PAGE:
Williams HR Law LLP

WHAT’S MINE IS YOURS: THE EXPANDING EXPECTATION OF EMPLOYEE PRIVACY

March 27, 2011

[vc_row][vc_column width=”1/3″][vc_single_image image=”2358″ img_size=”full”][/vc_column][vc_column width=”2/3″][vc_column_text]Jaime from finance has taken her company issued laptop with her on her vacation to Jamaica. Brandon from sales stores personal appointments and banking information on his employer owned Blackberry. Chances are your employees use their employer-issued electronic devices for more than just crunching quarterly numbers and setting lunch appointments with potential clients. According to the recently issued decision of the Ontario Court of Appeal in the case of R. v. Cole [2011] O.J. No 1213, your employees may have every right to expect some privacy in the personal use of those devices.


Cole was a high-school teacher in Sudbury who was issued a laptop by the school board which he used to teach a communications technology course and to supervise and monitor a laptop program for students. A computer technician employed by the board noticed that there was a large amount of activity between Cole’s laptop and the school server.  In an attempt to identify the issue the technician discovered nude, sexually explicit images of an underage student that Cole had copied to his computer from an email account of another student.

School administration was notified and they promptly seized and searched Cole’s laptop. The school board provided the police with the computer along with copies of the images and the teacher’s internet browsing history. The police conducted an additional search of the laptop without a warrant on the basis that they had received consent from the board to search its contents.

Although the laptop was the property of the school board, and traditionally the view has been that ownership means control of privacy, the court held that Cole had a limited reasonable expectation of privacy under the circumstances. According to the court, this expectation was derived from a number of factors. These include the fact that teachers at the school were provided with exclusive possession of the laptops and were allowed to take the laptops home on evenings, weekends and vacations; that teachers set passwords on their computers and stored information on the hard drive; and that there was no clear policy governing the use of the laptops or the right of the school board to search or monitor the computers.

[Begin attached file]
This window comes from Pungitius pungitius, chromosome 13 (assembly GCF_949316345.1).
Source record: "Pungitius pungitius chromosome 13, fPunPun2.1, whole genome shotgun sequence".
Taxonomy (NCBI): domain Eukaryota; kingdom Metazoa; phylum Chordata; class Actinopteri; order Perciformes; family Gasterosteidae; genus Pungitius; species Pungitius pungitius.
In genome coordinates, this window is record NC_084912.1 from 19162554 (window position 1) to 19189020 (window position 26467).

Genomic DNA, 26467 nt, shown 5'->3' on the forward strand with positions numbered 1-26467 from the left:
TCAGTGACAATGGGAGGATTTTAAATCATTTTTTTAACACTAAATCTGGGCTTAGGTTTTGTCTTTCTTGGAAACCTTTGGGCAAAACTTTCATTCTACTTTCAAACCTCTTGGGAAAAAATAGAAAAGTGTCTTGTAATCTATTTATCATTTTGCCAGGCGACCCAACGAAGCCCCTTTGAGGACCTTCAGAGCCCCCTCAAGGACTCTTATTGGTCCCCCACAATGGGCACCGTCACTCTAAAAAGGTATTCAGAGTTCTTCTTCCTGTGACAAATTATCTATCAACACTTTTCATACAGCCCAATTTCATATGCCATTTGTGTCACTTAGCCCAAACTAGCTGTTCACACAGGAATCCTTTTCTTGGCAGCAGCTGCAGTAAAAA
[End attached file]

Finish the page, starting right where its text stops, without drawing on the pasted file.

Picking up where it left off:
In this particular case, this expectation of privacy was limited only to the extent that Mr. Cole knew, or ought to have known, that the computer technician was implicitly authorized to access the laptops for the purpose of maintaining the technical integrity of the schools network.  The Court held that there was no breach of Cole’s section 8 rights against unlawful search and seizure under the Canadian Charter of Rights and Freedoms because the technician stumbled upon the images while accessing the laptop for these implicitly authorized purposes. However, a violation of Cole’s section 8 rights was found to have occurred when the images and data were provided to the police and when the police conducted the warrantless search of the laptop.

While most employers will not be subject to a Charter analysis regarding the search of company issued equipment (the Charter only applies to governmental authorities, public sector employees and the police), this is an important result for employers as this decision can be expected to have broader implications on the evolving issue of privacy in the modern workplace and the growing recognition of employee privacy.

Employers should take heed of this decision and take the appropriate steps to limit the expectation of privacy that employees may have in relation to any electronic devices provided for work-related purposes. This is particularly important for employers who engage in any kind of monitoring of employee computers

The implementation of a clear and unambiguous policy regarding the use of any employer computers and/or issued electronic devices is the best course for employers in establishing parameters on employee privacy. Such a policy should include statements regarding employer ownership; proper and improper uses; employer’s right and intention to monitor use; and the fact that no policy of information stored on the equipment should be expected.

 

This blog is provided as information and a summary of workplace legal issues.

This information is not intended as legal advice.

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